For takeout, which I often do, I order four cheese and red potato pizza with gorgonzola, fontina, parmesan, and mozzarella cheese topped with small sliced potatoes. It is an Italian delicacy.

I also order their signature pasta, called pasta California. Penne pasta is mixed with artichoke hearts, shitake mushrooms, and sun dried tomatoes in a light cream sauce. It is the perfect meal to swing by and take home.  And it comes with a loaf of that yummy bread.

Rosa’s Italian Restaurant, a Central Coast dining destination for 30 years, retains its reputation with award-winning recipes. A family owned and operated establishment, Rosa’s boasts fine dining in a relaxed atmosphere.

Classical Italian dishes and highly acclaimed specialties, such as Cioppino, have won multiple awards. Executive Chef, Douglas MacMillan, is always introducing new and exciting dishes made with pure and fresh ingredients. They are located at 491 Price St., in Pismo Beach. Call them at (805) 773-055. Open for lunch Mondays-Fridays from 11:30 a.m. to 2 p.m. and dinner daily from 4-9 p.m.


‘Happytime Murders’ Not for the Faint of Heart

“The Happytime Murders” is not for prudes or the faint of heart. And just because it boasts the beloved Muppets, it is not children’s fair.

It is offensive, potty humor that goes too far and I loved it. I was the only one laughing like a hyena in the theater, so it’s definitely a different kind of movie.

Along with the lines of X rated puppets that stared in Team America, this anti-Sesame Street, (in fact Sesame Workshop sued the team behind the film for the tagline, “No sesame. All street,” claiming that the film tarnishes their reputation.), I decided to “risk my morality” and see this movie.

Afterwards, I could not figure out what all of the negativity and silly “up in arms” whining was about!

I found the movie hilarious, and far more intelligent than many of the other reviews are portraying.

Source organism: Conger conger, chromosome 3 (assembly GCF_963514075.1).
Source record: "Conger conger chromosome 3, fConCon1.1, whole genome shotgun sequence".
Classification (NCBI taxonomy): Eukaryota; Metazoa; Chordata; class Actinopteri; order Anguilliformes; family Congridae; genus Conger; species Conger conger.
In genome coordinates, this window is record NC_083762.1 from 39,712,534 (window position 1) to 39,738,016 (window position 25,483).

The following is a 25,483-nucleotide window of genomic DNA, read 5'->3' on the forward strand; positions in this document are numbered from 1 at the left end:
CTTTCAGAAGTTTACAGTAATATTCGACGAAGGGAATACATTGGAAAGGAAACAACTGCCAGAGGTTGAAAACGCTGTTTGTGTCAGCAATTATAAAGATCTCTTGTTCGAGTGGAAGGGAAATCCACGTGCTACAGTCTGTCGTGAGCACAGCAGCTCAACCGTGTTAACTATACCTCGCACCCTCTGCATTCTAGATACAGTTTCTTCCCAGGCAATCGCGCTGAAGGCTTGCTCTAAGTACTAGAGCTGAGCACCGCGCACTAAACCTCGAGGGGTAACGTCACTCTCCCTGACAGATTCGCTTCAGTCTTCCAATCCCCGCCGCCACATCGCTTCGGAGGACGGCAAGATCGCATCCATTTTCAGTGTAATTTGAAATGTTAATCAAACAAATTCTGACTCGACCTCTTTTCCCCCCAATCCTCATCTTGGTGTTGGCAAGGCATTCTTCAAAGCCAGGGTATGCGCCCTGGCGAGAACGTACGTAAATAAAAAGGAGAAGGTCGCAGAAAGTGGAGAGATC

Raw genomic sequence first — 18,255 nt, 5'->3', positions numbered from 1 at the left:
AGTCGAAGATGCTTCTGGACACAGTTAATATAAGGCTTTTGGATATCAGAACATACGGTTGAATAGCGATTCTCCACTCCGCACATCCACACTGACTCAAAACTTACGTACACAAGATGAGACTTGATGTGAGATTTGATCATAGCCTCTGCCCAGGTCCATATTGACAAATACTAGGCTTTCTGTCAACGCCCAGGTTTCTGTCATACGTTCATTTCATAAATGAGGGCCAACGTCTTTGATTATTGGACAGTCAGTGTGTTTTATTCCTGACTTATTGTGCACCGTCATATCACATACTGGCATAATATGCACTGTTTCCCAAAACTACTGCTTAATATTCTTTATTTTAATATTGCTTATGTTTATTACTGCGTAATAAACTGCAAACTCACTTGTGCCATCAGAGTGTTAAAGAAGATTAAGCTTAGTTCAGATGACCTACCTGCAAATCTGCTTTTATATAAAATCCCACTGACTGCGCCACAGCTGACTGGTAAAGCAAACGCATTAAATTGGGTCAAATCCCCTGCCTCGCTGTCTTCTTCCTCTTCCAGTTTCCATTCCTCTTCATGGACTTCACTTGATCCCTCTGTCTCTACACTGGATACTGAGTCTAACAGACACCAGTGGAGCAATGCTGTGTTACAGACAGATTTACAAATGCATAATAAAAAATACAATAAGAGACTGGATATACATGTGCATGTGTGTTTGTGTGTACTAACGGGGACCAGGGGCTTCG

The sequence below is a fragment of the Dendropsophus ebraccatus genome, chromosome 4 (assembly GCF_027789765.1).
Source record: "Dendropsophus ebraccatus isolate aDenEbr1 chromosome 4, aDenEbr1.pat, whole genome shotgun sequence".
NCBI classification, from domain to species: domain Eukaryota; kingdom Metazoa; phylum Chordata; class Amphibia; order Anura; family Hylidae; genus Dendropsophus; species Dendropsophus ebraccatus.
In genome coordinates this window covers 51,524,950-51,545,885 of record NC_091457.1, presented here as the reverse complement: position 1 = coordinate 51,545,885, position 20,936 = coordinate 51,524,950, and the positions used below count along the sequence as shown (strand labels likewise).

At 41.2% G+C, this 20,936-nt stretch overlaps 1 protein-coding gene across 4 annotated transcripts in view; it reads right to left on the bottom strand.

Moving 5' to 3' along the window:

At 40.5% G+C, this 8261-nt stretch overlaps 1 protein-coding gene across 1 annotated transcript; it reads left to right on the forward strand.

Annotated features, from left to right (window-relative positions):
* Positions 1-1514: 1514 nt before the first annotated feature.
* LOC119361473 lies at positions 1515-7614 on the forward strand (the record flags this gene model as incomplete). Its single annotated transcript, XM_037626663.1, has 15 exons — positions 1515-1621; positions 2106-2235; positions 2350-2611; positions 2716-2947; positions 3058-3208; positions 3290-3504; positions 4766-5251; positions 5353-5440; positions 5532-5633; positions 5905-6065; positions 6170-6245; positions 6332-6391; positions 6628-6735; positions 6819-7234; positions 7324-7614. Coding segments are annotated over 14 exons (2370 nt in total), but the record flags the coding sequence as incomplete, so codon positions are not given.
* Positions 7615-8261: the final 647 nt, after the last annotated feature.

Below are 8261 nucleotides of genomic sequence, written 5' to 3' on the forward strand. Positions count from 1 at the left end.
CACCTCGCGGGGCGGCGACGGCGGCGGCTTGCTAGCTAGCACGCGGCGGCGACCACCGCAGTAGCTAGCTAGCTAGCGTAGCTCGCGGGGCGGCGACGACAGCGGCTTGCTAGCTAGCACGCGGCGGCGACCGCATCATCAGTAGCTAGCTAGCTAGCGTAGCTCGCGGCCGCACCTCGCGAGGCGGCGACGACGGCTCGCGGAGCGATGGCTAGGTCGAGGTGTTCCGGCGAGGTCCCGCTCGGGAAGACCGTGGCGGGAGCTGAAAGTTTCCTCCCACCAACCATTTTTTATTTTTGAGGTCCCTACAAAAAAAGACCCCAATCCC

The Plot: puppets live in Los Angeles along with humans, but only as second-class residents. The hero, Pi, is a down-and-out private detective, salvaging a meager living after being booted from the police force for an unfortunate incident.

He’s a classic example of film noir dicks, complete with a dumpy office in a seedy area, and a devoted, ditzy secretary (played by Maya Rudolph). When the puppets that starred in an old sitcom called “Happytime,” start getting bumped off, his efforts to solve the crimes first lead to reluctantly reuniting with his former partner (McCarthy) whose testimony caused his dismissal 20-years earlier. Before long, he becomes the main suspect for the killing spree.

Jim Henson’s son, Brian, who has spent many years producing and directing dad’s sort of kiddie fare, directs the Happytime Murders. All that wholesomeness apparently required suppression of adult humor tendencies, which finally ruptured, resulting in this raunchy film that many will view as a breath of stinky air.

I found that the dialog was witty, with scads of great throwaway lines, some of which I missed because of my loud, frequent laughter. The mobility of the cloth-clad cast members allowed Henson to deliver some terrifically fresh and funny visuals, with slapstick and gross-out gags that will make the unsuspecting blush. Or worse.

It is not a family movie or one that I would take anyone without an irreverent sense of humor to. That being said, I will be hosting Happytime Murder dinners at my house once it is out on DVD.

Teri Bayus can be reached at: or follow her writing and ramblings at: Bayus also hosts Taste Buds, a moving picture rendition of her reviews shown on Charter Cable Ch. 10. Dinner and a Movie is a regular feature of Simply Clear Marketing & Media.